In 2004, Fravor was flying an F-18 fighter jet on a training mission with another pilot off the coast of San Diego when they were ordered to investigate an object. For weeks, Navy sensors had been detecting unknown objects that would descend from 80,000 feet to 20,000 feet, where they would remain for hours before zooming back skyward.

When Fravor and his fellow pilot reached the area where the object was detected, they spotted a "small, white Tic-Tac shaped object" about 40 feet long hovering above the water, with white water churning underneath in otherwise calm seas. It had no wings or indication of how it was moving. Fravor descended to get a better look, and the object began climbing to about 12,000 feet above the water. As he came closer, the object "rapidly accelerated and disappeared right in front of our aircraft," as he said at the hearing. Less than a minute later, Navy sensors detected it 60 miles away.

The object "was far superior in performance" to Fravor's fighter jet and "did not operate with any of the known aerodynamic principles that we expect for objects that fly in our atmosphere," he said. Fravor and the second pilot returned to their aircraft carrier and mentioned the encounter to other pilots who were getting ready to take off. They tracked down the object and one captured footage of it using an advanced camera, in what came to be known as the "Tic Tac" video.

An unidentified object seen in footage captured by the Navy in 2004. Department of Defense

While tantalizing videos of seemingly inexplicable objects attract the most attention, the military has said that most UAP reports turn out to have innocuous explanations. In 2021, Congress ordered the Pentagon to establish an office in coordination with the intelligence community to investigate the incidents, which it did last year.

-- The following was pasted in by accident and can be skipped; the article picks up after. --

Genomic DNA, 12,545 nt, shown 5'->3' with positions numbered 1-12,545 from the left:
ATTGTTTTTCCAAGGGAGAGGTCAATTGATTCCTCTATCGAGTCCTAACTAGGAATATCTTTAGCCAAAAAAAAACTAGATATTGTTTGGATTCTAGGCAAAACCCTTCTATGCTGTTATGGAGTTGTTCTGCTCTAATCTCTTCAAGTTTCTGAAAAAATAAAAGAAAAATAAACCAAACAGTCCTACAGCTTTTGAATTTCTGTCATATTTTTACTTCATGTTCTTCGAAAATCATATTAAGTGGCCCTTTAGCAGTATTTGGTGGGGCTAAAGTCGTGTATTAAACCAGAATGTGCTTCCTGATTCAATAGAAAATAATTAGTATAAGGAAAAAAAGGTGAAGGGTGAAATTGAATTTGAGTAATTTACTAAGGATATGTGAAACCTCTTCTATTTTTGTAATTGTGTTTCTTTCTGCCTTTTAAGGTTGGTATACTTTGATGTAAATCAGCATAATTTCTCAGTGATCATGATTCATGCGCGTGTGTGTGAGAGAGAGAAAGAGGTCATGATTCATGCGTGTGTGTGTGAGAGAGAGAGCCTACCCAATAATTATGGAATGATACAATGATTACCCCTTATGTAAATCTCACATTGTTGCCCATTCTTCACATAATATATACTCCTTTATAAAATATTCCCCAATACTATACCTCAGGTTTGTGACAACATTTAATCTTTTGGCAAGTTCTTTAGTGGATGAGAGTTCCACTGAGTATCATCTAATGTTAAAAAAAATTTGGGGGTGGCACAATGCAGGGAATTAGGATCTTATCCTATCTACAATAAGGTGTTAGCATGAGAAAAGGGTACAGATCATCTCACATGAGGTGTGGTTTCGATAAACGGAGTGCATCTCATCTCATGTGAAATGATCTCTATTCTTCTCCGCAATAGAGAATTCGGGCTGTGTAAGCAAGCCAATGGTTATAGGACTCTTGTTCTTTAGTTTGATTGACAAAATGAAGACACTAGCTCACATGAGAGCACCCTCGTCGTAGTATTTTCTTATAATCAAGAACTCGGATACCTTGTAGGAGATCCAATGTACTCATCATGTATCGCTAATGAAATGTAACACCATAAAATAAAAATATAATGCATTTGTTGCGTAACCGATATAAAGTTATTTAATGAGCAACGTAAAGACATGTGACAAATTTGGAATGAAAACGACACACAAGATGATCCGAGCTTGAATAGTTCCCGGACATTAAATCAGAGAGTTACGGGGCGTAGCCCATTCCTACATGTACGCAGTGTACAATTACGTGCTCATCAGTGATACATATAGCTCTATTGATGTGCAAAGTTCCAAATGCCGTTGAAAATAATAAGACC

The office, known as the All-domain Anomaly Resolution Office, or AARO, is led by Sean Kirkpatrick. He told a Senate panel in April that "only a very small percentage of UAP reports display signatures that could reasonably be described as 'anomalous.'"

"While a large number of cases in our holdings remain technically unresolved, this is primarily due to a lack of data associated with these cases," he said. "Without sufficient data, we are unable to reach defendable conclusions that meet the high scientific standards we set for resolution, and I will not close a case that we cannot defend the conclusions of."

Kirkpatrick told a NASA study group in May that his office has collected more than 800 UAP reports, and that between 2% and 5% of those incidents end up being "truly anomalous." He said the office is preparing another report on its work that will be released next month with updated figures.

He has also said that AARO "has found no credible evidence thus far of extraterrestrial activity, off-world technology, or objects that defy the known laws of physics."

Why don't we call them UFOs anymore?

The objects now known as UAPs used to be called unidentified flying objects, or UFOs, a term that remains in widespread use today.

The Air Force coined the phrase "UFO" in 1952, five years after a private pilot named Kenneth Arnold reported seeing flying objects in the sky. His account in June 1947 attracted enormous media coverage and kicked off a craze about flying discs and saucers, with hundreds of reports emerging soon after. Weeks later, reports quickly spread about a flying disc that had supposedly crashed near Roswell, New Mexico. The military soon claimed the object was part of a weather balloon system.

A page from the Corsicana Daily Sun on July 9, 1947, showing Jesse Marcel, an intelligence officer who initially investigated and recovered some of the debris near Roswell, New Mexico.
A page from the Corsicana Daily Sun on July 9, 1947, showing Jesse Marcel, an intelligence officer who initially investigated and recovered some of the debris near Roswell, New Mexico. Universal History Archive/ Universal Images Group via Getty Images